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Since the attacks of September 11, 2001, the Bush administration has pressured every country in the world to make a simple choice: Are you with the United States or with the terrorists? But by casting the choice so starkly--and expanding the war on terror to include its campaign in Iraq--Washington has alienated many natural and potential allies and made the fight against al Qaeda more difficult. It didn't have to be this way. The White House has acted as if it doesn't care what others think, and the country is paying the price for its mistake.
Despite the myriad setbacks of recent months, the U.S.-European alliance is not doomed. But repairing it will require a strategic overhaul no less bold than that which followed the end of the Cold War. The key to today's transatlantic divide is not power but purpose. To revive and revamp the alliance, therefore, the United States and the European Union must forge a new grand strategy capable of meeting the great challenges of the era: expanding the Euro-Atlantic community and stabilizing the greater Middle East.
The Bush administration has spoken about the dangers posed by failed and failing states, but it has not made fixing these trouble spots a top priority, concentrating instead on rogues and weapons of mass destruction. This error will undermine the administration's broader objective of making the world a safer place. Washington must develop a coherent and committed strategy to prevent and contain state failure. Unless it does, the United States will soon face a new set of global challenges and be overwhelmed.
Why did most of the world abandon Washington when it went after Saddam Hussein? The war in Iraq could never have been an easy sell, but nor should it have been such a difficult one. The Bush administration badly botched the prewar maneuvering, presenting a textbook study in how not to wage a diplomatic campaign.
Multilateralism is a means, not an end, and there is no more multilateral body than the UN. That may make it unwieldy at times, but the UN's inclusiveness is the key to the legitimacy only it can confer. The organization thus remains an essential force in international politics, and one the United States benefits from greatly.
The Bush administration's tone-deaf approach to the Middle East reflects a dangerous misreading of the nature and sources of Arab public opinion. Independent, transnational media outlets have transformed the region, and the administration needs to engage the new Arab public sphere that has emerged.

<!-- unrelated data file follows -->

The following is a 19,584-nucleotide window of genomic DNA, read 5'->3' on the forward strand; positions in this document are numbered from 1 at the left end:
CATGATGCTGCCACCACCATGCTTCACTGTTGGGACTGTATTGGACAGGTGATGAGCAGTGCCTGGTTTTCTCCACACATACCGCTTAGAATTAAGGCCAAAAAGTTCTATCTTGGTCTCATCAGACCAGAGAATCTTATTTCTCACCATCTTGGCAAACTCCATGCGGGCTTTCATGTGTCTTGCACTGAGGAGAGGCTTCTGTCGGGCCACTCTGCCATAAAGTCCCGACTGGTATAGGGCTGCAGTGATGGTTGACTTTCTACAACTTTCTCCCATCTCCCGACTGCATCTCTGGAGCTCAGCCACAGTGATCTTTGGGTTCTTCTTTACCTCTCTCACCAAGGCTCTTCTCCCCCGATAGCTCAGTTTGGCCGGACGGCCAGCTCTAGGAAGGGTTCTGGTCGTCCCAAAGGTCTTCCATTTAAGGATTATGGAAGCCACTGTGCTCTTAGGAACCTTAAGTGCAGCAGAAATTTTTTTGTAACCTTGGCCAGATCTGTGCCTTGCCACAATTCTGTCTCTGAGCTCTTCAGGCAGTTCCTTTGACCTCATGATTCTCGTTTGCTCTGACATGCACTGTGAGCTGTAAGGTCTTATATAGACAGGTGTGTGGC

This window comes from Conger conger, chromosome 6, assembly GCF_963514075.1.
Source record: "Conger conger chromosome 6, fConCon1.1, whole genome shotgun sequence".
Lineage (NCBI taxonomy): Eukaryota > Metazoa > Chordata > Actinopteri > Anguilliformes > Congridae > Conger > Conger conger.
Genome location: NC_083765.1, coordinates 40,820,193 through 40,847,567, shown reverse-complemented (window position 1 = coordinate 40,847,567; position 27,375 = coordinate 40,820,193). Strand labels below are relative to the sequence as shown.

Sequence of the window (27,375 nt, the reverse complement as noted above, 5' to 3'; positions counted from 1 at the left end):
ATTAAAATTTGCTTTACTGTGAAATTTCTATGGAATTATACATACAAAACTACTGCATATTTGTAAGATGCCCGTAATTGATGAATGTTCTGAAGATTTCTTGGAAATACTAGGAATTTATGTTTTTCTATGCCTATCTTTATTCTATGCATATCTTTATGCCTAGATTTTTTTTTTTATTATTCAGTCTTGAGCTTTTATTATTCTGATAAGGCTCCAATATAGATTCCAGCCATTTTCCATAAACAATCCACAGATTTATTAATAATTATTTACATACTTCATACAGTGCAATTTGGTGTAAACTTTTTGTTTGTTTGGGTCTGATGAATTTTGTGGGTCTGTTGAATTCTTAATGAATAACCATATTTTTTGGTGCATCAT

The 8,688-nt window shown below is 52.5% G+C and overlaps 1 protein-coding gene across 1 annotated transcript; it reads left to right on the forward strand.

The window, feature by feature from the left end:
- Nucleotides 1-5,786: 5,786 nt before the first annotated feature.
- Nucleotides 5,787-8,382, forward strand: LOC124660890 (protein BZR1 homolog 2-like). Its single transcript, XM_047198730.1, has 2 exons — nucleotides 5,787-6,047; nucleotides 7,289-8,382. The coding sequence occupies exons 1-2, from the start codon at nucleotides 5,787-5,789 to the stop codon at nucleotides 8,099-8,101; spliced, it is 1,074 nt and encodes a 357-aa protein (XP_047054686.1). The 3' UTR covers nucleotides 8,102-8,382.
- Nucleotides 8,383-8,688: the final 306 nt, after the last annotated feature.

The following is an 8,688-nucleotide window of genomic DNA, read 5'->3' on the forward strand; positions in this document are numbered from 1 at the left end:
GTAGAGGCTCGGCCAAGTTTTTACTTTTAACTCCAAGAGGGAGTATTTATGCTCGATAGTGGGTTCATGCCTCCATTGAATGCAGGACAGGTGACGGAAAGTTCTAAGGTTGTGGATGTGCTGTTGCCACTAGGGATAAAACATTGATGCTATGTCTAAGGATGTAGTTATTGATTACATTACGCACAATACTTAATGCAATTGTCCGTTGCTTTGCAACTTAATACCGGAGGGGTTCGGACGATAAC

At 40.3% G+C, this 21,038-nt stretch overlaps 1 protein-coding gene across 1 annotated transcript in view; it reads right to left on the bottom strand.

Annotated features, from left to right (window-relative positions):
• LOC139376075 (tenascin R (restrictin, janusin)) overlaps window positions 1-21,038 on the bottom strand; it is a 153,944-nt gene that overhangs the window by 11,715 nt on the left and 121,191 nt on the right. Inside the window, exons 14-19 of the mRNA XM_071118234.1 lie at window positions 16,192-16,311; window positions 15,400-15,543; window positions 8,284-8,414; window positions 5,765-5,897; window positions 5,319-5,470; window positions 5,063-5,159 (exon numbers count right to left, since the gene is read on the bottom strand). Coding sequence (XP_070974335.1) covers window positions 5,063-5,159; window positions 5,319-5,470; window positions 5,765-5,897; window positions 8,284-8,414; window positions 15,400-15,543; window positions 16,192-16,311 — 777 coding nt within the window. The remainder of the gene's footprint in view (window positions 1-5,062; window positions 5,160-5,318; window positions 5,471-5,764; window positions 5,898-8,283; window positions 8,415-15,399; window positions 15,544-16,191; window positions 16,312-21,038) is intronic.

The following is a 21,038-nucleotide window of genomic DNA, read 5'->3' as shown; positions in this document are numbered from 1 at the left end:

The Pentagon is planning the greatest change in the U.S. overseas military posture in 50 years. Small, light forward bases in new countries are to replace large, heavy deployments in Germany, Japan, and South Korea. But such changes may have unintended political consequences, ones Washington has yet to seriously consider.
The White House's recent call for a dramatic increase in U.S. foreign aid, in the form of a new Millennium Challenge Account and an HIV/AIDS proposal, is unexpected but welcome. By themselves, however, these programs can have only modest success in fighting poverty and combating AIDS. Much more must be done.
On the very day U.S. forces entered Iraq last March, Fidel Castro launched a major crackdown on Cuban dissidents; 75 have since been imprisoned. Just why he chose to crush the reformers remains uncertain, but one thing is clear: his country may be crumbling, but the commandante's grip on power remains as tight as ever.
From news services to "blogs," the Internet has revolutionized the international news market--opening it up to a broader and more active audience. Such technological innovations are rapidly changing the way people produce and consume news, making the traditional model of foreign correspondence obsolete.
Threatened by pollution, rising temperatures and water levels, and unrestrained fishing, the oceans' future is in jeopardy. The Bush administration and Congress must get their act together to protect them, and their wealth of natural resources, from a deepening crisis.
Reviews & Responses
Did the United Kingdom's influence in its heyday match the United States' today? Two Hegemonies provides an answer; but "empire" might be the better word.